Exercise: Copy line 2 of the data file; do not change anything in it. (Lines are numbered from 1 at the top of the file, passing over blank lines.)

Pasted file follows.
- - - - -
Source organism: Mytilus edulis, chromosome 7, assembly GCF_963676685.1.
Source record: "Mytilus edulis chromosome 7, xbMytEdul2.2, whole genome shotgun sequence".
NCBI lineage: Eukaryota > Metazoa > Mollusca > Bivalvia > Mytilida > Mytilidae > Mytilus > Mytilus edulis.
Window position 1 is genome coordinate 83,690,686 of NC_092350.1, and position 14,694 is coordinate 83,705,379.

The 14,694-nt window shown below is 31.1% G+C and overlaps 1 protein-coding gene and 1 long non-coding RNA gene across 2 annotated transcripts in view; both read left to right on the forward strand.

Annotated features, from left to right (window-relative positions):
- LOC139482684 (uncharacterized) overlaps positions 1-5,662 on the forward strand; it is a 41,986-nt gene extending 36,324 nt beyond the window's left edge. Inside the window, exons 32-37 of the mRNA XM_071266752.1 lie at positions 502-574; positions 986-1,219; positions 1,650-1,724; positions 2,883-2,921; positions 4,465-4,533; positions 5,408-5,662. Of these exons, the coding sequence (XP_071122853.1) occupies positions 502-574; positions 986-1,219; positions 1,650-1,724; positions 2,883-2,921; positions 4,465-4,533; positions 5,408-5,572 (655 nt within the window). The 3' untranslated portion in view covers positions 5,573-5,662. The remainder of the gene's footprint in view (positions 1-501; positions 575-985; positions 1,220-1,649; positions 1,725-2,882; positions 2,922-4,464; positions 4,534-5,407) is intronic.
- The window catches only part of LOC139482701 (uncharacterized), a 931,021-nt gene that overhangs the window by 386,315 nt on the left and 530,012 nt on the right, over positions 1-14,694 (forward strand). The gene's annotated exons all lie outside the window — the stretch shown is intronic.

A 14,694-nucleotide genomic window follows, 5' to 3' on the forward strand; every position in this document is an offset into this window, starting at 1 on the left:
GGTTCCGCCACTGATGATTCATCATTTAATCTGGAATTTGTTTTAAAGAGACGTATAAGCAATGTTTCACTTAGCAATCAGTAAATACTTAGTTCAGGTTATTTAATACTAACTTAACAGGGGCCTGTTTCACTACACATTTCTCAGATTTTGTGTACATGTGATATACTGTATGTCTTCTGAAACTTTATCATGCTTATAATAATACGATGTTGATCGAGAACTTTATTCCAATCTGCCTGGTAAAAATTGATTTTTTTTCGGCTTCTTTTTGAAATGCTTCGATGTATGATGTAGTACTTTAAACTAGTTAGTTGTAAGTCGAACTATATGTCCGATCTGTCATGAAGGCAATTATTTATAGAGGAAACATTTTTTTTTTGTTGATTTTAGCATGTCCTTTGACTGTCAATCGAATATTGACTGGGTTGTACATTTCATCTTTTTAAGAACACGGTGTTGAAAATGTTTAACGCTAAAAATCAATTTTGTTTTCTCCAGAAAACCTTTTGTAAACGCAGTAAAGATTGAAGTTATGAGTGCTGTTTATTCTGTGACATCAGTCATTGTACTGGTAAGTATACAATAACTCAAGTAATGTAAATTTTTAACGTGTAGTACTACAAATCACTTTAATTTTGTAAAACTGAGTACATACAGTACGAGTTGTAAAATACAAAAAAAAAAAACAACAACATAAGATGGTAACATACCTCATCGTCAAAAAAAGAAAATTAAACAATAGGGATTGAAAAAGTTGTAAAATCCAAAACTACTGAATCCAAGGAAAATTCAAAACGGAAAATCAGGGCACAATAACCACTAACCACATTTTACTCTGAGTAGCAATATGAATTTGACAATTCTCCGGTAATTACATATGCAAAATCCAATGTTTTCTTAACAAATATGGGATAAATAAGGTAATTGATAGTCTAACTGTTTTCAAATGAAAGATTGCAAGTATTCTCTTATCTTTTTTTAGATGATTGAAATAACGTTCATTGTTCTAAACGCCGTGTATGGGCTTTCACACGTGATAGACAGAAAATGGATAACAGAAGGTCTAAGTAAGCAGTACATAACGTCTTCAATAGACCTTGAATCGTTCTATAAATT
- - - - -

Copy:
Source record: "Mytilus edulis chromosome 7, xbMytEdul2.2, whole genome shotgun sequence".